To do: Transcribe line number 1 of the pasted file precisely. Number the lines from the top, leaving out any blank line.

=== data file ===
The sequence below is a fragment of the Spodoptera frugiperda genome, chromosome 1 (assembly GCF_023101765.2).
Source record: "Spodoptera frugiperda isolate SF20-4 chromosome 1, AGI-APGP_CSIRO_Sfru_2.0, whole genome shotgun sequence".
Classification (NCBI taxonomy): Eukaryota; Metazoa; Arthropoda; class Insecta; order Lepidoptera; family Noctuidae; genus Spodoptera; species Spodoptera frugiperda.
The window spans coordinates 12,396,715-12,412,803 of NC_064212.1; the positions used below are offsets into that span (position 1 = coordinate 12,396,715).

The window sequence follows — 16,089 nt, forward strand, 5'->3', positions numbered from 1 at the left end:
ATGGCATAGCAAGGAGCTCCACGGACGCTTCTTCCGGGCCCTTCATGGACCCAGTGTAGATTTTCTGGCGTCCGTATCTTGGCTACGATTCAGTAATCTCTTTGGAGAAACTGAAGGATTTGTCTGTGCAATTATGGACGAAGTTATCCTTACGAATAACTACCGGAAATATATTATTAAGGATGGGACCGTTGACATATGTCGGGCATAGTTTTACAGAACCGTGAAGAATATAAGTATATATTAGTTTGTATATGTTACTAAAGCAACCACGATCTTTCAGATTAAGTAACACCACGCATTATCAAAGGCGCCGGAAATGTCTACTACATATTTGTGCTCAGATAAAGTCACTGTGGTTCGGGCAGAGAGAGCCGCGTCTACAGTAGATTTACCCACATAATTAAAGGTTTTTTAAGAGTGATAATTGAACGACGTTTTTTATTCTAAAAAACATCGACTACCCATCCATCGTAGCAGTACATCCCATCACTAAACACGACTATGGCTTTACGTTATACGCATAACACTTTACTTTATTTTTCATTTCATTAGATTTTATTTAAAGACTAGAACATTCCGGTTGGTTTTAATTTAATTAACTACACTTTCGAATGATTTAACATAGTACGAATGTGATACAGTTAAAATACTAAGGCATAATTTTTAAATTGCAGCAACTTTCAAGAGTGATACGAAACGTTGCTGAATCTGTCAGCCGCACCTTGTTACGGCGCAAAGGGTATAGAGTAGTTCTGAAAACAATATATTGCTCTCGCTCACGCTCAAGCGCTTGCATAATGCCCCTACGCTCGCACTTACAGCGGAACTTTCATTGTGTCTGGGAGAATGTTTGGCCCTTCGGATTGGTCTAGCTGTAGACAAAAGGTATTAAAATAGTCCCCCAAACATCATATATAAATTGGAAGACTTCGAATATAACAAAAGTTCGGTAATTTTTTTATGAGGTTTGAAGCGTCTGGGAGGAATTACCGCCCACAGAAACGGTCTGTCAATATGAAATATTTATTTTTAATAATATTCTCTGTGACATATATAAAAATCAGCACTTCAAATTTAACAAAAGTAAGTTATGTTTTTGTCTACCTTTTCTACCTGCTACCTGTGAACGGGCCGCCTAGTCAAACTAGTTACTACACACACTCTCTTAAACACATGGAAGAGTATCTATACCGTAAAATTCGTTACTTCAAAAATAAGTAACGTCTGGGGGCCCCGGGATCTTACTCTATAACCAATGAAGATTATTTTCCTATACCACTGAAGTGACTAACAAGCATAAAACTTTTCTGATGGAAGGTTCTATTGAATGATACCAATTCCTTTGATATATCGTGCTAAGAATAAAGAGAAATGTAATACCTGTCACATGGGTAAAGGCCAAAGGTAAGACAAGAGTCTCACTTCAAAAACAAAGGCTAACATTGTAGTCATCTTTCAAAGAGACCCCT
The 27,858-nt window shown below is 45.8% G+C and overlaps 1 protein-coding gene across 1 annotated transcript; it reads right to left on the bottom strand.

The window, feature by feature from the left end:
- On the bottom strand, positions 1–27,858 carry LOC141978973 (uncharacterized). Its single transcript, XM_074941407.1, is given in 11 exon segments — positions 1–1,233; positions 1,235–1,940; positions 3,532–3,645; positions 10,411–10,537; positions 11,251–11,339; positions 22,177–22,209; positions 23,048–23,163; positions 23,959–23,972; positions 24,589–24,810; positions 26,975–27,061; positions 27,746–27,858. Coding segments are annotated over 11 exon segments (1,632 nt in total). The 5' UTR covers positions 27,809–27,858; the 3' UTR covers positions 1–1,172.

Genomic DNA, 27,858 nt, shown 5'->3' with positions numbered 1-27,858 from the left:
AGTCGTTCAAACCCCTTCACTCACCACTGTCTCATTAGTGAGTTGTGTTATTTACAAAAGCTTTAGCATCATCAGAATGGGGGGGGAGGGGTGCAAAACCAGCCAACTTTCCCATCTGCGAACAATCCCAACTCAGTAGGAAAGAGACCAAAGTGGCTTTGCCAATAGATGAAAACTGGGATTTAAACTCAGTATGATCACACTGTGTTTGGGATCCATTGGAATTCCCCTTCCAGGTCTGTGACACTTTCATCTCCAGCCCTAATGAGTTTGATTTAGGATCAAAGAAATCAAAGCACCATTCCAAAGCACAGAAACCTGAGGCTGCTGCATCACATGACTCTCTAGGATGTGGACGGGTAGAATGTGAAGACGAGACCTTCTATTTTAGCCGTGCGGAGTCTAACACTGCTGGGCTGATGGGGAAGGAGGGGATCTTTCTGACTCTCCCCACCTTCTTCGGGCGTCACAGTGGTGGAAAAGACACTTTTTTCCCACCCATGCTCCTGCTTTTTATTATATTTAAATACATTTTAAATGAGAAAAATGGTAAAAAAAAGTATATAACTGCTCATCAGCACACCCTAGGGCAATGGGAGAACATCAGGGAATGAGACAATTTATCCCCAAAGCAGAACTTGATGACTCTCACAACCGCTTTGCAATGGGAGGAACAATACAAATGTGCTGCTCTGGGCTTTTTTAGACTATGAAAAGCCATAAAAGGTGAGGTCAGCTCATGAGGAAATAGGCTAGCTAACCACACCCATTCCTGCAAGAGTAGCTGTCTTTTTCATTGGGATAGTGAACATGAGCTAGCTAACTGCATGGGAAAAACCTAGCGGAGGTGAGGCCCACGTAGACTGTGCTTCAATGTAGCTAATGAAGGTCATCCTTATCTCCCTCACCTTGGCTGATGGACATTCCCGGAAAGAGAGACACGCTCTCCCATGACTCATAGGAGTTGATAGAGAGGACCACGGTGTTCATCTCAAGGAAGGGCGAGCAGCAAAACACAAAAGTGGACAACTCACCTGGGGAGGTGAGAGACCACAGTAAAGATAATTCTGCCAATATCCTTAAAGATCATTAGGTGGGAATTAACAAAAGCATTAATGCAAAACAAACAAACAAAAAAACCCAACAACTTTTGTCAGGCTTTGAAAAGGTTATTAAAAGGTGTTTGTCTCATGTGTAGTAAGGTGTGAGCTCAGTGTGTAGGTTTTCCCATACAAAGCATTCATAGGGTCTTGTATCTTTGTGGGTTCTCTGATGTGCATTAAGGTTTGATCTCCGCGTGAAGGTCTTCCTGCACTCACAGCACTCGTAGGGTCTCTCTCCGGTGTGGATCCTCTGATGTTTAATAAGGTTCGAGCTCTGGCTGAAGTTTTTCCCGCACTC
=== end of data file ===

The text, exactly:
The sequence below is a fragment of the Spodoptera frugiperda genome, chromosome 1 (assembly GCF_023101765.2).